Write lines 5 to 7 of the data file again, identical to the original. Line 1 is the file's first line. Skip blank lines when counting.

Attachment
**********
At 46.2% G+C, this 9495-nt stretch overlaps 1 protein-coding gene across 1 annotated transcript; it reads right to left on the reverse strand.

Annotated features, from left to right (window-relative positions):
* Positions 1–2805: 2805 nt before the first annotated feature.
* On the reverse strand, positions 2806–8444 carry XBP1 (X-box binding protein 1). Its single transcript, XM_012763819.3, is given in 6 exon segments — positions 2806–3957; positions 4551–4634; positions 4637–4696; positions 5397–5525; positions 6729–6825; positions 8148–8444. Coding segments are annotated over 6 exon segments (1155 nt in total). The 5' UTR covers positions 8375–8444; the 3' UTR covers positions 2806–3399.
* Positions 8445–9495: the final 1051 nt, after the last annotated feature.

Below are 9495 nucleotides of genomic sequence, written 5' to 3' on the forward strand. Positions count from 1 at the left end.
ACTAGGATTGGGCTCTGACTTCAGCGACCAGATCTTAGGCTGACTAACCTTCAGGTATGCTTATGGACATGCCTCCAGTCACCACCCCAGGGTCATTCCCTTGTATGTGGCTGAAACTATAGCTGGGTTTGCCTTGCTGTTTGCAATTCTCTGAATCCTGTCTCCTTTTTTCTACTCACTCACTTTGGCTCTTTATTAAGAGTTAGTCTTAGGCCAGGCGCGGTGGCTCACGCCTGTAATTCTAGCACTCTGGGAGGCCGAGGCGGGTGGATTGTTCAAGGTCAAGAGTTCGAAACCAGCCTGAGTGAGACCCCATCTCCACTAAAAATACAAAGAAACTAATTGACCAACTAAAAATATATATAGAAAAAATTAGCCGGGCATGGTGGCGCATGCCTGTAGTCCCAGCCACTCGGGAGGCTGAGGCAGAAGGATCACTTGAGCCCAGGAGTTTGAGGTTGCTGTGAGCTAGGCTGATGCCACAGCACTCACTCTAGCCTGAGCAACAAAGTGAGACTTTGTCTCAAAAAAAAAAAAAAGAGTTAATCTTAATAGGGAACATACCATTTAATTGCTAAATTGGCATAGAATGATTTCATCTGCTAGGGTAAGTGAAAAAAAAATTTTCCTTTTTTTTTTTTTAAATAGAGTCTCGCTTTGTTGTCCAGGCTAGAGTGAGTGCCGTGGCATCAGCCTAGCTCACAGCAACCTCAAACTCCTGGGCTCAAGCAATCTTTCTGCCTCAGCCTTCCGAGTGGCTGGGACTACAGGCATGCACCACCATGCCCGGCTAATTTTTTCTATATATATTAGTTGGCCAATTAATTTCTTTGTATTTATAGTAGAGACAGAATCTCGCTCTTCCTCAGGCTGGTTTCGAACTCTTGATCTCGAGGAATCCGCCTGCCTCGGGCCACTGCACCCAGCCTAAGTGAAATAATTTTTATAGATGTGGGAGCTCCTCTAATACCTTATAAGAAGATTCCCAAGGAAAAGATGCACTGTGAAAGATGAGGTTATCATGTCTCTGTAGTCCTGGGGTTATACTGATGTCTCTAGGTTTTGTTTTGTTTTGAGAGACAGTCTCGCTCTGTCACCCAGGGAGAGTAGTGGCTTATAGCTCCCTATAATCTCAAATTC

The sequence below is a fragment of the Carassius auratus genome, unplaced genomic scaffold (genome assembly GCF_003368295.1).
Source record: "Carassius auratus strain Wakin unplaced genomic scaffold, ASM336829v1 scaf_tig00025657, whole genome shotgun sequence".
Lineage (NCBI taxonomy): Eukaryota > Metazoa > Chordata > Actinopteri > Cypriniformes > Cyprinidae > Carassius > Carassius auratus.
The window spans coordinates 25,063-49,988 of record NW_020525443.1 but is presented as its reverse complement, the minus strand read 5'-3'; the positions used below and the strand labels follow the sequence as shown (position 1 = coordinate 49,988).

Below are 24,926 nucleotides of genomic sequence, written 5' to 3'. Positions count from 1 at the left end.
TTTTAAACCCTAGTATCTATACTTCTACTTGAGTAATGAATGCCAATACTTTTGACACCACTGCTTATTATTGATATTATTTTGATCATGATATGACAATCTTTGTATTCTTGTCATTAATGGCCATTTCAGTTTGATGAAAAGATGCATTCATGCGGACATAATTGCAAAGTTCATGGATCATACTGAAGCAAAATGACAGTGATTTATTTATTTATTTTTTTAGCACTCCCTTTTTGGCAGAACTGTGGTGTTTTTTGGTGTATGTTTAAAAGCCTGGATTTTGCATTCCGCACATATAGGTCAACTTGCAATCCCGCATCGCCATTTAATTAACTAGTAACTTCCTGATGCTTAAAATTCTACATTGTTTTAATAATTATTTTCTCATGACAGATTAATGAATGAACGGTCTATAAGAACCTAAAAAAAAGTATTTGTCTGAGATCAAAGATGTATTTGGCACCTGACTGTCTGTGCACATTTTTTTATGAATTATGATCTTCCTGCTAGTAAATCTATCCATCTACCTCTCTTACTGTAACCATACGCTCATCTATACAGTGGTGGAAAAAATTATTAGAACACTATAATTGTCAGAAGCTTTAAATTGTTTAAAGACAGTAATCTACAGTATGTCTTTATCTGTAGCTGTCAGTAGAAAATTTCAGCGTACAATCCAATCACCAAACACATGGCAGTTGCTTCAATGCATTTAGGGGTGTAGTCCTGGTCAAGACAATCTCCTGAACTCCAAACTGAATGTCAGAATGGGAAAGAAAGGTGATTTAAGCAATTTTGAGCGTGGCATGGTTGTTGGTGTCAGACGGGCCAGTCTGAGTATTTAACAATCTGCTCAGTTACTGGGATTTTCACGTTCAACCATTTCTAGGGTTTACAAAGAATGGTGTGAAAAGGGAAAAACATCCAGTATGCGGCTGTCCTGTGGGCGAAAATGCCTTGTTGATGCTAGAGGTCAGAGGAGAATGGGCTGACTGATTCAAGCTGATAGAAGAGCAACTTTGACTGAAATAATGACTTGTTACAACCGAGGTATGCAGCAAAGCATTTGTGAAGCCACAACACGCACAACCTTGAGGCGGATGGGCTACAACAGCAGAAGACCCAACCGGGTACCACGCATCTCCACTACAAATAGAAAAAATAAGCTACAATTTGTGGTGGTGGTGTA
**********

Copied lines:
* Positions 8445–9495: the final 1051 nt, after the last annotated feature.

Below are 9495 nucleotides of genomic sequence, written 5' to 3' on the forward strand. Positions count from 1 at the left end.
ACTAGGATTGGGCTCTGACTTCAGCGACCAGATCTTAGGCTGACTAACCTTCAGGTATGCTTATGGACATGCCTCCAGTCACCACCCCAGGGTCATTCCCTTGTATGTGGCTGAAACTATAGCTGGGTTTGCCTTGCTGTTTGCAATTCTCTGAATCCTGTCTCCTTTTTTCTACTCACTCACTTTGGCTCTTTATTAAGAGTTAGTCTTAGGCCAGGCGCGGTGGCTCACGCCTGTAATTCTAGCACTCTGGGAGGCCGAGGCGGGTGGATTGTTCAAGGTCAAGAGTTCGAAACCAGCCTGAGTGAGACCCCATCTCCACTAAAAATACAAAGAAACTAATTGACCAACTAAAAATATATATAGAAAAAATTAGCCGGGCATGGTGGCGCATGCCTGTAGTCCCAGCCACTCGGGAGGCTGAGGCAGAAGGATCACTTGAGCCCAGGAGTTTGAGGTTGCTGTGAGCTAGGCTGATGCCACAGCACTCACTCTAGCCTGAGCAACAAAGTGAGACTTTGTCTCAAAAAAAAAAAAAAGAGTTAATCTTAATAGGGAACATACCATTTAATTGCTAAATTGGCATAGAATGATTTCATCTGCTAGGGTAAGTGAAAAAAAAATTTTCCTTTTTTTTTTTTTAAATAGAGTCTCGCTTTGTTGTCCAGGCTAGAGTGAGTGCCGTGGCATCAGCCTAGCTCACAGCAACCTCAAACTCCTGGGCTCAAGCAATCTTTCTGCCTCAGCCTTCCGAGTGGCTGGGACTACAGGCATGCACCACCATGCCCGGCTAATTTTTTCTATATATATTAGTTGGCCAATTAATTTCTTTGTATTTATAGTAGAGACAGAATCTCGCTCTTCCTCAGGCTGGTTTCGAACTCTTGATCTCGAGGAATCCGCCTGCCTCGGGCCACTGCACCCAGCCTAAGTGAAATAATTTTTATAGATGTGGGAGCTCCTCTAATACCTTATAAGAAGATTCCCAAGGAAAAGATGCACTGTGAAAGATGAGGTTATCATGTCTCTGTAGTCCTGGGGTTATACTGATGTCTCTAGGTTTTGTTTTGTTTTGAGAGACAGTCTCGCTCTGTCACCCAGGGAGAGTAGTGGCTTATAGCTCCCTATAATCTCAAATTC